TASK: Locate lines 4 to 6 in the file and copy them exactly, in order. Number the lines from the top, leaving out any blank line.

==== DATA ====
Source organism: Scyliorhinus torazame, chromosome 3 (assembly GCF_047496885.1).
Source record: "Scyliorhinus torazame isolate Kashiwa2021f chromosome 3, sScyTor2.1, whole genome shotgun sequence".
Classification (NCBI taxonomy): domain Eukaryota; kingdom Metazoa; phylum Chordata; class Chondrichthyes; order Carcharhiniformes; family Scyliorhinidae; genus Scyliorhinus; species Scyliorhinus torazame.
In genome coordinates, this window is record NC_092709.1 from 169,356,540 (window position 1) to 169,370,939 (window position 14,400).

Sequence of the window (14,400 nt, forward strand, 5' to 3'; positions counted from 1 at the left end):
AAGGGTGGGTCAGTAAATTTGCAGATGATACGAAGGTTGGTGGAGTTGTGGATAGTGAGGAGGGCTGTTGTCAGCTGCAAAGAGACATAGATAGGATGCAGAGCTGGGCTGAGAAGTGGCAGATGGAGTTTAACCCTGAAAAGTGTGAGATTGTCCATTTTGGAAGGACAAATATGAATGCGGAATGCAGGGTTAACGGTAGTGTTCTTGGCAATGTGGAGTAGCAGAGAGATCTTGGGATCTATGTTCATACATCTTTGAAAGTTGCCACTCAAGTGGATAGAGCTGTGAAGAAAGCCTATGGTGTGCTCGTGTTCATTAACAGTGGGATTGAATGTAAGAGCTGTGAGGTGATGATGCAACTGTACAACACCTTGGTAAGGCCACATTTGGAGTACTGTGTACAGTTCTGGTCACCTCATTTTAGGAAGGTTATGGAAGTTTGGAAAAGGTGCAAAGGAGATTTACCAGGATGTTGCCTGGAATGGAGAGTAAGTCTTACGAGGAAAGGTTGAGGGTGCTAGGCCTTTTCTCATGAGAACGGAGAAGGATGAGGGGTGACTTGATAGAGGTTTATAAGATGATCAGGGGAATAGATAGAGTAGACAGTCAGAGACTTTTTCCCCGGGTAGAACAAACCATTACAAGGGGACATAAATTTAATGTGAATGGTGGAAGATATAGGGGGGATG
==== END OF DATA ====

In genome coordinates, this window is record NC_092709.1 from 169,356,540 (window position 1) to 169,370,939 (window position 14,400).

Sequence of the window (14,400 nt, forward strand, 5' to 3'; positions counted from 1 at the left end):
AAGGGTGGGTCAGTAAATTTGCAGATGATACGAAGGTTGGTGGAGTTGTGGATAGTGAGGAGGGCTGTTGTCAGCTGCAAAGAGACATAGATAGGATGCAGAGCTGGGCTGAGAAGTGGCAGATGGAGTTTAACCCTGAAAAGTGTGAGATTGTCCATTTTGGAAGGACAAATATGAATGCGGAATGCAGGGTTAACGGTAGTGTTCTTGGCAATGTGGAGTAGCAGAGAGATCTTGGGATCTATGTTCATACATCTTTGAAAGTTGCCACTCAAGTGGATAGAGCTGTGAAGAAAGCCTATGGTGTGCTCGTGTTCATTAACAGTGGGATTGAATGTAAGAGCTGTGAGGTGATGATGCAACTGTACAACACCTTGGTAAGGCCACATTTGGAGTACTGTGTACAGTTCTGGTCACCTCATTTTAGGAAGGTTATGGAAGTTTGGAAAAGGTGCAAAGGAGATTTACCAGGATGTTGCCTGGAATGGAGAGTAAGTCTTACGAGGAAAGGTTGAGGGTGCTAGGCCTTTTCTCATGAGAACGGAGAAGGATGAGGGGTGACTTGATAGAGGTTTATAAGATGATCAGGGGAATAGATAGAGTAGACAGTCAGAGACTTTTTCCCCGGGTAGAACAAACCATTACAAGGGGACATAAATTTAATGTGAATGGTGGAAGATATAGGGGGGATG